22. The Economic Returns to Communist Party Membership: Evidence from the Vietnamese Labor Market By Vuong, Nguyen; Chen, Xuan
  23. Is Geographical Indication Acting on Rice Export Price? By Georges Giraud; Julie Le Gallo; Hippolyte Boucher
  24. Price transmission behavior of melons market in Myanmar-China border trade By Lwin, Wuit Yi; Henneberry, Shida Rastegari
  25. Strategic Speech Acts in Price Negotiation By Jerapa Satavetin
  26. Demand restrictions; government interventions; resale public housing market; private housing market; housing wealth By Mi Diao; Yi Fan; Tien Foo Sing
  27. The Role of Ownership and Governance Mechanism in Sukuk Financing by Malaysian Firms: An Application of A Double Selection Model By Ashraf, Dawood; Rizwan, Muhammad Suhail; Azmat, Saad
  28. Development gaps in the ASEAN process of regionalisation: mid-term prospects for their reduction. Paper presented at the SASE conference: Global Reordering: Prospects for Equality, Democracy and By Bruno Jetin; Pascal Petit
  29. Development of Housing Policy: Ulaanbaatar (UB) city, Mongolia Case By Burmaa Jamiyansuren
  30. The Nexus between Electricity Consumption and Economic Growth: New Insights from Meta Analysis By Jamal Bouoiyour; Refk Selmi; Ilhan Ozturk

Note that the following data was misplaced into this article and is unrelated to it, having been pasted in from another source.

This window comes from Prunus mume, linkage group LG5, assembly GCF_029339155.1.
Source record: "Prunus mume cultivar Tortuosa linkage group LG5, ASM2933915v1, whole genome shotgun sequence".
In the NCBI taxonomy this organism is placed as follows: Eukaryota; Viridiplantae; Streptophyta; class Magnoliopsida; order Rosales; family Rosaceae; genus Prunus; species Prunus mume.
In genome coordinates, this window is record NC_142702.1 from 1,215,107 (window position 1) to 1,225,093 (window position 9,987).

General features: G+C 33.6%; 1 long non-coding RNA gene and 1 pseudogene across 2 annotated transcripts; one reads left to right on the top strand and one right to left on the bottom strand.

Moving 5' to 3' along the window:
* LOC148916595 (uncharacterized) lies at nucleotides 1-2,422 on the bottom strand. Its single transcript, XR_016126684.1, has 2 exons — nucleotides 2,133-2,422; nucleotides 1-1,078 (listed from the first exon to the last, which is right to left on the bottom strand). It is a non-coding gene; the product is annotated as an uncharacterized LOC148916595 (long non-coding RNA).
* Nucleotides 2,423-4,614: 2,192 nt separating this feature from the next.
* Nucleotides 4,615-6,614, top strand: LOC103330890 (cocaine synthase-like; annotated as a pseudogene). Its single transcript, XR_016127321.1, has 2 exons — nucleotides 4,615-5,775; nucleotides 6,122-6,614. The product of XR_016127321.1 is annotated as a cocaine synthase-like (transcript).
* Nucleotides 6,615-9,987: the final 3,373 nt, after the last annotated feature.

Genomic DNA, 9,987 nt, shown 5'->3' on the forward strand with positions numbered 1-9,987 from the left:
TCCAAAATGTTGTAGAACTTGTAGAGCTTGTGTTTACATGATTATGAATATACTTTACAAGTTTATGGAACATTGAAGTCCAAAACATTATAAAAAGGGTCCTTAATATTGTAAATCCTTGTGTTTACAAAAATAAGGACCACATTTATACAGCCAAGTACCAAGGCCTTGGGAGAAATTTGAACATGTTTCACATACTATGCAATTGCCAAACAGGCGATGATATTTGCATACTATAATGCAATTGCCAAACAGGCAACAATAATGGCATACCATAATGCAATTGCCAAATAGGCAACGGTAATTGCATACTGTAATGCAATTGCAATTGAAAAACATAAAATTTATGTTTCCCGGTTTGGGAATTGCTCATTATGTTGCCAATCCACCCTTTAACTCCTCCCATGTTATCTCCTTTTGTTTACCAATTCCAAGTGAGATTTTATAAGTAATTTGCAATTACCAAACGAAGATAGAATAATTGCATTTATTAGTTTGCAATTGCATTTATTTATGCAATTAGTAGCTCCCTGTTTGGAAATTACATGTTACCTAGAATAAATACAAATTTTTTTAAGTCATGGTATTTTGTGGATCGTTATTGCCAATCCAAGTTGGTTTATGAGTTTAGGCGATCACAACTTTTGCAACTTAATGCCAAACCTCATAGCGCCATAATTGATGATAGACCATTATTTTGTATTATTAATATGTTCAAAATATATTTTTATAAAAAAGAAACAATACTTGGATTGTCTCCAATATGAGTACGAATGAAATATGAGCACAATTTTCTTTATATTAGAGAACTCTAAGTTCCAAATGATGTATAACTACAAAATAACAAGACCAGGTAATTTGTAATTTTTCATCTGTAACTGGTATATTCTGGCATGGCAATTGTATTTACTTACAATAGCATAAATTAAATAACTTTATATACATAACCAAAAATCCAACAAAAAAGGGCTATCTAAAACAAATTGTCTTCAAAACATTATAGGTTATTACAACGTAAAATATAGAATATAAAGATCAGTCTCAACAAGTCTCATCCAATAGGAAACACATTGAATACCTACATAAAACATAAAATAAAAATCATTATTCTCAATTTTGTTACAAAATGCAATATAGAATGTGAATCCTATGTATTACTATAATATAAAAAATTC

31. Non-Labor Income and the Age of Marriage: Evidence from China's Heating Policy By Chu, Junhong; Liu, Haoming; Png, I. P. L.

  1. By: Siti Haslina Md Harizan (School of Distance Education, Universiti Sains Malaysia, 11800 Penang, Malaysia Author-2-Name: Author-2-Workplace-Name: Author-3-Name: Author-3-Workplace-Name: Author-4-Name: Author-4-Workplace-Name: Author-5-Name: Author-5-Workplace-Name: Author-6-Name: Author-6-Workplace-Name: Author-7-Name: Author-7-Workplace-Name: Author-8-Name: Author-8-Workplace-Name:)
    Abstract: Objective - This paper aims to explain the motivational drives underlying the use of solar energy and to examine the effectiveness of integrated marketing communication tools in the dissemination of solar PV information among household consumers in Malaysia. Methodology/Technique - Data was collected using in-depth interviews, participant observations, and on-site visits to participants' homes. Sixteen private household consumers who were registered with the Sustainable Energy Development Authority Malaysia (SEDA), and who were located in different regions of several states in Malaysia, were selected using purposive and snowball sampling. The data was then transcribed and analyzed by identifying the themes and commonalities of the respondents. Findings - The findings indicate that there are 4 motivating factors that lead to solar PV adoption. Those are: economic, societal well-being, environmental well-being, and knowledge/cognition. The integrated marketing communication tools found to be most effective include mass media (television), electronic media (including social media and websites) and interpersonal sources. Novelty - The study elaborates on the motivations underlying the adoption of solar energy based on the real experiences of solar PV users. The study also assesses the effectiveness of integrated marketing communication tools used by various stakeholders in promoting solar PV systems based on user feedback.